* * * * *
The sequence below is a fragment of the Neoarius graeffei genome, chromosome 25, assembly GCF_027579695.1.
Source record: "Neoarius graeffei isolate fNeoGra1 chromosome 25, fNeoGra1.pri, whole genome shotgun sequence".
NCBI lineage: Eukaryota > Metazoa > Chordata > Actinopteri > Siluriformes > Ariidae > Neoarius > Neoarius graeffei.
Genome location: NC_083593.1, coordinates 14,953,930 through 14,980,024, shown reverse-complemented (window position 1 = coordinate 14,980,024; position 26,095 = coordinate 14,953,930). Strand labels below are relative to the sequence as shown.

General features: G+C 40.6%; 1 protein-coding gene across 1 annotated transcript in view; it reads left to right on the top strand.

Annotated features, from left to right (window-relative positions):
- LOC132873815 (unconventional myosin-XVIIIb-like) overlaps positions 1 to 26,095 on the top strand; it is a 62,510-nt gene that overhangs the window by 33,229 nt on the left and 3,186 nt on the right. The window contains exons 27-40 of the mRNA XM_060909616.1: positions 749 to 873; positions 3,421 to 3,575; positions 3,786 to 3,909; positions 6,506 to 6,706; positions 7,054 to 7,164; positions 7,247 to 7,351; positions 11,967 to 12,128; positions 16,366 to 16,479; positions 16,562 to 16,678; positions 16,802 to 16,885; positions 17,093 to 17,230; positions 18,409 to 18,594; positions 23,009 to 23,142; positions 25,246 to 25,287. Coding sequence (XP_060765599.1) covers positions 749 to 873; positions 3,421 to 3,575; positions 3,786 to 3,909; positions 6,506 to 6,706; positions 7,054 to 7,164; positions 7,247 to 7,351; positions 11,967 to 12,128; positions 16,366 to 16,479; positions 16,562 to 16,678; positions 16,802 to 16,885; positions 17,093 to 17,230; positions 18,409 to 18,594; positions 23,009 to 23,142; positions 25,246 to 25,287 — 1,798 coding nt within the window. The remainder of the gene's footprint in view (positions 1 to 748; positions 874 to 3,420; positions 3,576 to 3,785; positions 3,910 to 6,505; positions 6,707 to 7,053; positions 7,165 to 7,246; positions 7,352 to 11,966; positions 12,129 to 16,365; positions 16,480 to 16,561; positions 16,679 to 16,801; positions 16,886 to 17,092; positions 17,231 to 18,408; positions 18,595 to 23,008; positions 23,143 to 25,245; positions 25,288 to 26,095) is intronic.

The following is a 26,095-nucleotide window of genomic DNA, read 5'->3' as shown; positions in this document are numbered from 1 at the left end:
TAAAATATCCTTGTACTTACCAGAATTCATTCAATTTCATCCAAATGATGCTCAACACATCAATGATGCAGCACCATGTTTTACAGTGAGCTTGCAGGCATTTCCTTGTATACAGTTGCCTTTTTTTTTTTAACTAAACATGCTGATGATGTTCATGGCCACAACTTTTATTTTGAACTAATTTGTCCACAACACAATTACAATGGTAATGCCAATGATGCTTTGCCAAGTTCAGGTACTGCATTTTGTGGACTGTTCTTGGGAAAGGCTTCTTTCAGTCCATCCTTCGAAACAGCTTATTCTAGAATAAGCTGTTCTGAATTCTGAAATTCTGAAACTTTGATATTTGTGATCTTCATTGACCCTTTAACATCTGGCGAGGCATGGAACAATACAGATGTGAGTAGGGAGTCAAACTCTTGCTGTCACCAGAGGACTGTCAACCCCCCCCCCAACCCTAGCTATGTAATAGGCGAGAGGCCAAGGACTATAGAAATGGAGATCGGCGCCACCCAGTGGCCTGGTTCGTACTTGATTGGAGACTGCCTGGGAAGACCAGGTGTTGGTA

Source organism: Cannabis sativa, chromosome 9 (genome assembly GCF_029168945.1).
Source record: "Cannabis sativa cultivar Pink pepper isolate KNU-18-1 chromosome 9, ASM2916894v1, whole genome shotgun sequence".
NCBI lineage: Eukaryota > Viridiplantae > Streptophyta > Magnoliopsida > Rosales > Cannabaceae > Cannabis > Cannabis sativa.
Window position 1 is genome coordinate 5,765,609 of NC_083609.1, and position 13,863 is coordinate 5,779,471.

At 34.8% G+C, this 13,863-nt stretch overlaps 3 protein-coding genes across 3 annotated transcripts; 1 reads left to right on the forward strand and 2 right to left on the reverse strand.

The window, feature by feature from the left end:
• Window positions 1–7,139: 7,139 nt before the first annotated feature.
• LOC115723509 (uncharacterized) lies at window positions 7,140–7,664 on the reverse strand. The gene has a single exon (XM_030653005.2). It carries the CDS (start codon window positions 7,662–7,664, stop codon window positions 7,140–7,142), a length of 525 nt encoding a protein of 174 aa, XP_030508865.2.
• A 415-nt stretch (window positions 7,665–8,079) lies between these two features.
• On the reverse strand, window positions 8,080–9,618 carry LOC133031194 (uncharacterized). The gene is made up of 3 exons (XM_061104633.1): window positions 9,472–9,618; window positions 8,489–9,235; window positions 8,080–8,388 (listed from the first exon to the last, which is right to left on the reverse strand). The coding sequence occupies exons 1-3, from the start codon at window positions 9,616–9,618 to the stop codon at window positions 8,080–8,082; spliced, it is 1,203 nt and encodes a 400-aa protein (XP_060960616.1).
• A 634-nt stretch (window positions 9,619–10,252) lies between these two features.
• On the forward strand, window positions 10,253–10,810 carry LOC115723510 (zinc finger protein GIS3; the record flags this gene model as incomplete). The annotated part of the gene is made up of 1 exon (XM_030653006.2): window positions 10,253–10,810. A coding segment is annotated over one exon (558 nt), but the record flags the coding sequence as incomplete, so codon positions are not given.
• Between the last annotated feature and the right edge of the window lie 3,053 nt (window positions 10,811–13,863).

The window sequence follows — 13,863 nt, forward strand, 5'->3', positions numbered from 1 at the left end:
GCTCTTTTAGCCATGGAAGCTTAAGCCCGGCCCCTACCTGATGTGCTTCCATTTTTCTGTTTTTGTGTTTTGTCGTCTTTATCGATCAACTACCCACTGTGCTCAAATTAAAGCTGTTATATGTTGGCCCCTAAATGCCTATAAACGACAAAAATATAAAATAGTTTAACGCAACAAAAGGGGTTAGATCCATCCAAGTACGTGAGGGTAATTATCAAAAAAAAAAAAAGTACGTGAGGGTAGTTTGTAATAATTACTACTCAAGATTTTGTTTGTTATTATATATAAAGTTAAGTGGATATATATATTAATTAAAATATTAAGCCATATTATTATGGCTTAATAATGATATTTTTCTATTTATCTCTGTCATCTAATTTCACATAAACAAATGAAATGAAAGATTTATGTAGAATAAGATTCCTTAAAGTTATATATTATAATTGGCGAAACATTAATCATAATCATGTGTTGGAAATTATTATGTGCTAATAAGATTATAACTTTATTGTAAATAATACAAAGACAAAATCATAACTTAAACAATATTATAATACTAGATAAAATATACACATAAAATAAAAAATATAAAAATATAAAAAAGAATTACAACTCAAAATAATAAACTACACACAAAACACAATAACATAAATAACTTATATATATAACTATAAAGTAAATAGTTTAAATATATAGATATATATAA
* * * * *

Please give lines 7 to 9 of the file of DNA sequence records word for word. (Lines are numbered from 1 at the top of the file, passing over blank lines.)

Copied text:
- LOC132873815 (unconventional myosin-XVIIIb-like) overlaps positions 1 to 26,095 on the top strand; it is a 62,510-nt gene that overhangs the window by 33,229 nt on the left and 3,186 nt on the right. The window contains exons 27-40 of the mRNA XM_060909616.1: positions 749 to 873; positions 3,421 to 3,575; positions 3,786 to 3,909; positions 6,506 to 6,706; positions 7,054 to 7,164; positions 7,247 to 7,351; positions 11,967 to 12,128; positions 16,366 to 16,479; positions 16,562 to 16,678; positions 16,802 to 16,885; positions 17,093 to 17,230; positions 18,409 to 18,594; positions 23,009 to 23,142; positions 25,246 to 25,287. Coding sequence (XP_060765599.1) covers positions 749 to 873; positions 3,421 to 3,575; positions 3,786 to 3,909; positions 6,506 to 6,706; positions 7,054 to 7,164; positions 7,247 to 7,351; positions 11,967 to 12,128; positions 16,366 to 16,479; positions 16,562 to 16,678; positions 16,802 to 16,885; positions 17,093 to 17,230; positions 18,409 to 18,594; positions 23,009 to 23,142; positions 25,246 to 25,287 — 1,798 coding nt within the window. The remainder of the gene's footprint in view (positions 1 to 748; positions 874 to 3,420; positions 3,576 to 3,785; positions 3,910 to 6,505; positions 6,707 to 7,053; positions 7,165 to 7,246; positions 7,352 to 11,966; positions 12,129 to 16,365; positions 16,480 to 16,561; positions 16,679 to 16,801; positions 16,886 to 17,092; positions 17,231 to 18,408; positions 18,595 to 23,008; positions 23,143 to 25,245; positions 25,288 to 26,095) is intronic.

The following is a 26,095-nucleotide window of genomic DNA, read 5'->3' as shown; positions in this document are numbered from 1 at the left end:
TAAAATATCCTTGTACTTACCAGAATTCATTCAATTTCATCCAAATGATGCTCAACACATCAATGATGCAGCACCATGTTTTACAGTGAGCTTGCAGGCATTTCCTTGTATACAGTTGCCTTTTTTTTTTTAACTAAACATGCTGATGATGTTCATGGCCACAACTTTTATTTTGAACTAATTTGTCCACAACACAATTACAATGGTAATGCCAATGATGCTTTGCCAAGTTCAGGTACTGCATTTTGTGGACTGTTCTTGGGAAAGGCTTCTTTCAGTCCATCCTTCGAAACAGCTTATTCTAGAATAAGCTGTTCTGAATTCTGAAATTCTGAAACTTTGATATTTGTGATCTTCATTGACCCTTTAACATCTGGCGAGGCATGGAACAATACAGATGTGAGTAGGGAGTCAAACTCTTGCTGTCACCAGAGGACTGTCAACCCCCCCCCCAACCCTAGCTATGTAATAGGCGAGAGGCCAAGGACTATAGAAATGGAGATCGGCGCCACCCAGTGGCCTGGTTCGTACTTGATTGGAGACTGCCTGGGAAGACCAGGTGTTGGTA